The last time Nairobi was bombed, in December, the would-be attacker got edgy and dropped his grenade. Three people, including the bomber, died.
Last Monday, the attackers were slightly more accurate, if not so deadly.
In the first, a grenade was thrown into Mwaura’s, a working man’s club selling cheap beer in the Kenyan capital’s downtown area. Fourteen people were injured.
Later that evening, another grenade was thrown at one of the city’s ubiquitous minibuses, as it ferried people from one of the inner city’s main bus terminals. One man was killed.
President Jacob Zuma condemned the attacks, with the South African government calling upon “any persons or organisations responsible for these atrocious deeds, to refrain from using indiscriminate violence to achieve their aims”.
That may be easier said than done, especially if the attackers were al-Shabaab.
Angered by the Kenyan army’s advance into Southern Somalia two weeks ago, the Somali militant group threatened to”bring the flames of war to Nairobi”.
Earlier this month they killed 70 people in a suicide attack in Mogadishu, and have been blamed by some elements in the Kenyan government for the recent upsurge in kidnappings of foreign aid workers in Kenya and Somalia.
A history of bombings
However security analysts doubt as to whether they carried out either of Monday’s attacks, especially given their history of suicide bombings. In July last year, they claimed responsibility for the Kampala bombings, which left 74 dead.
Police have already made one arrest, of a 28-year-old man, who was discovered with 13 grenades, four pistols, an AK-47 assault rifle and more than 700 rounds of ammunition. Yet he is not Somali and comes from Western Kenya, not a hot bed of Islamic extremism, raising concerns that if al-Shabaab is not directing operations in Kenya it is inspiring young men to carry out their own DIY missions.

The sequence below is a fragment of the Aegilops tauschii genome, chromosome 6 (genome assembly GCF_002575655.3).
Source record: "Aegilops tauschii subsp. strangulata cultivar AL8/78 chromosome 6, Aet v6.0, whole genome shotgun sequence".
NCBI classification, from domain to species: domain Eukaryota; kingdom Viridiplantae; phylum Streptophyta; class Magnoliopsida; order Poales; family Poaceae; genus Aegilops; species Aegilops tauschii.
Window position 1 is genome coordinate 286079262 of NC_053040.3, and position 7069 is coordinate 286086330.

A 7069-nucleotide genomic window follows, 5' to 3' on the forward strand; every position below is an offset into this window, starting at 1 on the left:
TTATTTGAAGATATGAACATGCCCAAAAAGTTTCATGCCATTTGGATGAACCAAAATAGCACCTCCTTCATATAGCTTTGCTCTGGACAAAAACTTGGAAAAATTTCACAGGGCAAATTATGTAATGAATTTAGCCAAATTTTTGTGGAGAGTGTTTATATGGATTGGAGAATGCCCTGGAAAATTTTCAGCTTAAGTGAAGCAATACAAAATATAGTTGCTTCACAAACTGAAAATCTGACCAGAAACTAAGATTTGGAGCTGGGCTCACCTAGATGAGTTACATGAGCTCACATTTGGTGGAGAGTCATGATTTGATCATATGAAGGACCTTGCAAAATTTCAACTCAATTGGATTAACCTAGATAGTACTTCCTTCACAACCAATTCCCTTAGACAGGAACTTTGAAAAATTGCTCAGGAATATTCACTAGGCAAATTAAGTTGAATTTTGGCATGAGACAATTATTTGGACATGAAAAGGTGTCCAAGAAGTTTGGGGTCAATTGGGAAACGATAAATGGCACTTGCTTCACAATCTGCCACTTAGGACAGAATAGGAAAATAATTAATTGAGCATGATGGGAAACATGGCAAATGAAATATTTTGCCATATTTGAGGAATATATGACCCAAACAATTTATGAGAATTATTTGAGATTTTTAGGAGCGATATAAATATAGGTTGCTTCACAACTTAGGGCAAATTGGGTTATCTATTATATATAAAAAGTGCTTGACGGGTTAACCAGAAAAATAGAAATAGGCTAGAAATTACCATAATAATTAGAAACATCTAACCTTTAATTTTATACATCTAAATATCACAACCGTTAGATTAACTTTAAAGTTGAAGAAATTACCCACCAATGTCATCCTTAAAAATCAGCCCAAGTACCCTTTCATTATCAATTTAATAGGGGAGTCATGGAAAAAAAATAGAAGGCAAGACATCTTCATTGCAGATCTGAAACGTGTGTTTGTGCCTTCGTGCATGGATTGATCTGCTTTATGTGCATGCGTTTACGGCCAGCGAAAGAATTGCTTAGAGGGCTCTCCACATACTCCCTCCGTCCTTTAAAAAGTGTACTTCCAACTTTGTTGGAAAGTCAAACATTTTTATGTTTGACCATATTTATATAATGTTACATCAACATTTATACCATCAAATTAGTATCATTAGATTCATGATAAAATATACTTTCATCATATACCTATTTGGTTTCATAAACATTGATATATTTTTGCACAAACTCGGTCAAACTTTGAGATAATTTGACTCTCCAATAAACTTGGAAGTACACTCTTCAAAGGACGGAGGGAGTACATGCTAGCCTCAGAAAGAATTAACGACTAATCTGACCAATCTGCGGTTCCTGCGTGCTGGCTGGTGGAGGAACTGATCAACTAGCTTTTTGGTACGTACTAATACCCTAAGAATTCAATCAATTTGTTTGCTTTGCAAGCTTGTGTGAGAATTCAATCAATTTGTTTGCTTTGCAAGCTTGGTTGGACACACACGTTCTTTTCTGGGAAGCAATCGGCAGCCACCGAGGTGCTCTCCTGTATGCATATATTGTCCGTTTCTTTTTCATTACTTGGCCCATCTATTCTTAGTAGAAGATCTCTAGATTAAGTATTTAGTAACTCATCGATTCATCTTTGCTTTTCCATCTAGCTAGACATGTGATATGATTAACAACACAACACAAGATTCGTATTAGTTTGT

“Deciding to act alone is very different to receiving orders from al-Shabaab command and control” says Andrews Atta-Asamoah, a senior researcher in the African Conflict Prevention Programme at the Nairobi office of South Africa’s Institute for Security Studies.
“But it does raise concerns that if the security services can’t even find sympathisers, there are al-Shabaab sleeper cells operating in Kenya, with members that have been trained in Somalia and are now back and ready to strike.”
This, he says, poses a far greater and more imminent threat to Kenya than grenade throwers.
Already, once popular Nairobi nightspots and shopping centres are deserted. Expatriate parties have been shifted from bars to private homes and embassies have been evacuated after credible threats were made against their buildings, with the American government warning of “an imminent threat of terrorist attacks”.
Meanwhile, the Kenyan army continues its advance against al-Shabaab in Somalia, convinced that it can deal a knockout blow to the organisation, which it says has terrorised its border in recent months.
However, history shows that this is no easy task.
“In a head-to-head battle, the Kenyans should have fairly quick successes against al-Shabaab. The danger is that in the longer term Shabaab may be able to use the emotive issue of foreign troops on Somali soil to raise funds and support,” said Roger Middleton, a researcher with the Africa programme at Chatham House in London.
In 2006, Ethiopia invaded Somalia, only to find itself bogged down in a protracted guerrilla war that killed up to 3 000 Ethiopian troops, according to some estimates.
“The lesson from Ethiopia’s intervention is that the presence of Ethiopian troops in Somalia actually made the situation worse,” said Middleton.